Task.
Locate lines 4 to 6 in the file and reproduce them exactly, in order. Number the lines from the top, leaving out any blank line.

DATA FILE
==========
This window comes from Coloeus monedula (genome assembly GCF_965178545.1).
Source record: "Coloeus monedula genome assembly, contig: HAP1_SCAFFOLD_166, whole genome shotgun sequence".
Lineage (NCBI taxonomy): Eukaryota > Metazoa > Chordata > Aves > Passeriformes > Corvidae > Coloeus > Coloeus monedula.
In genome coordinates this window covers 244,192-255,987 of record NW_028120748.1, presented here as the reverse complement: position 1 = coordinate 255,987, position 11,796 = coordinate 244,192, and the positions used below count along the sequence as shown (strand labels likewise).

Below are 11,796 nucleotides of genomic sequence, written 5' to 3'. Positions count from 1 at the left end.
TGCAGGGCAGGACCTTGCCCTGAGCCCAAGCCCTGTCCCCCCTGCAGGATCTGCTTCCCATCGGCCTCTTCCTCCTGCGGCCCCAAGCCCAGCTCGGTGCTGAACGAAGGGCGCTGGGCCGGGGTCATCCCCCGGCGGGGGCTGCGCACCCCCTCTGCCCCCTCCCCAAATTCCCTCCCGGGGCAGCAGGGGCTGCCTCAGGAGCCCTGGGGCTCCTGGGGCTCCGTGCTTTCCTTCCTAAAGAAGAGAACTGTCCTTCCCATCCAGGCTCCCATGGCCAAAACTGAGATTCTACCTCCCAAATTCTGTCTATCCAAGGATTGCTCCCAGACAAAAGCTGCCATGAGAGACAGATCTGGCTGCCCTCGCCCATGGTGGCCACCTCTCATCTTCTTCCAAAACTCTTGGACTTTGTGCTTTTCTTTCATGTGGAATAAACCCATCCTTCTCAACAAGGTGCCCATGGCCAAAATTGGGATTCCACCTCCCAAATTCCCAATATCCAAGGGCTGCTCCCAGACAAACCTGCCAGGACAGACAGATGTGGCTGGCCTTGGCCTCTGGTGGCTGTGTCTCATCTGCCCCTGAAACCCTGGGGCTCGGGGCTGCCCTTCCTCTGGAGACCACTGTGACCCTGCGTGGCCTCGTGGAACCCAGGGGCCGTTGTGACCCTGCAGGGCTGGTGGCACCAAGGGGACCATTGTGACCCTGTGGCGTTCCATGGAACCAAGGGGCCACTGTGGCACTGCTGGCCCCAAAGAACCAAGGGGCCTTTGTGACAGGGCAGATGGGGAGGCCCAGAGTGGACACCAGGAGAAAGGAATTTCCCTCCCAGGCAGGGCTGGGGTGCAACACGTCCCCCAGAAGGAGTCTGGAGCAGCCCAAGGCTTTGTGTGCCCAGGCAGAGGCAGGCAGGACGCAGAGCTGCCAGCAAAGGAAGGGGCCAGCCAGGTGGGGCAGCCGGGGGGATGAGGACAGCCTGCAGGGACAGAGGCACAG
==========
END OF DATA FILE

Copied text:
In genome coordinates this window covers 244,192-255,987 of record NW_028120748.1, presented here as the reverse complement: position 1 = coordinate 255,987, position 11,796 = coordinate 244,192, and the positions used below count along the sequence as shown (strand labels likewise).

Below are 11,796 nucleotides of genomic sequence, written 5' to 3'. Positions count from 1 at the left end.
TGCAGGGCAGGACCTTGCCCTGAGCCCAAGCCCTGTCCCCCCTGCAGGATCTGCTTCCCATCGGCCTCTTCCTCCTGCGGCCCCAAGCCCAGCTCGGTGCTGAACGAAGGGCGCTGGGCCGGGGTCATCCCCCGGCGGGGGCTGCGCACCCCCTCTGCCCCCTCCCCAAATTCCCTCCCGGGGCAGCAGGGGCTGCCTCAGGAGCCCTGGGGCTCCTGGGGCTCCGTGCTTTCCTTCCTAAAGAAGAGAACTGTCCTTCCCATCCAGGCTCCCATGGCCAAAACTGAGATTCTACCTCCCAAATTCTGTCTATCCAAGGATTGCTCCCAGACAAAAGCTGCCATGAGAGACAGATCTGGCTGCCCTCGCCCATGGTGGCCACCTCTCATCTTCTTCCAAAACTCTTGGACTTTGTGCTTTTCTTTCATGTGGAATAAACCCATCCTTCTCAACAAGGTGCCCATGGCCAAAATTGGGATTCCACCTCCCAAATTCCCAATATCCAAGGGCTGCTCCCAGACAAACCTGCCAGGACAGACAGATGTGGCTGGCCTTGGCCTCTGGTGGCTGTGTCTCATCTGCCCCTGAAACCCTGGGGCTCGGGGCTGCCCTTCCTCTGGAGACCACTGTGACCCTGCGTGGCCTCGTGGAACCCAGGGGCCGTTGTGACCCTGCAGGGCTGGTGGCACCAAGGGGACCATTGTGACCCTGTGGCGTTCCATGGAACCAAGGGGCCACTGTGGCACTGCTGGCCCCAAAGAACCAAGGGGCCTTTGTGACAGGGCAGATGGGGAGGCCCAGAGTGGACACCAGGAGAAAGGAATTTCCCTCCCAGGCAGGGCTGGGGTGCAACACGTCCCCCAGAAGGAGTCTGGAGCAGCCCAAGGCTTTGTGTGCCCAGGCAGAGGCAGGCAGGACGCAGAGCTGCCAGCAAAGGAAGGGGCCAGCCAGGTGGGGCAGCCGGGGGGATGAGGACAGCCTGCAGGGACAGAGGCACAG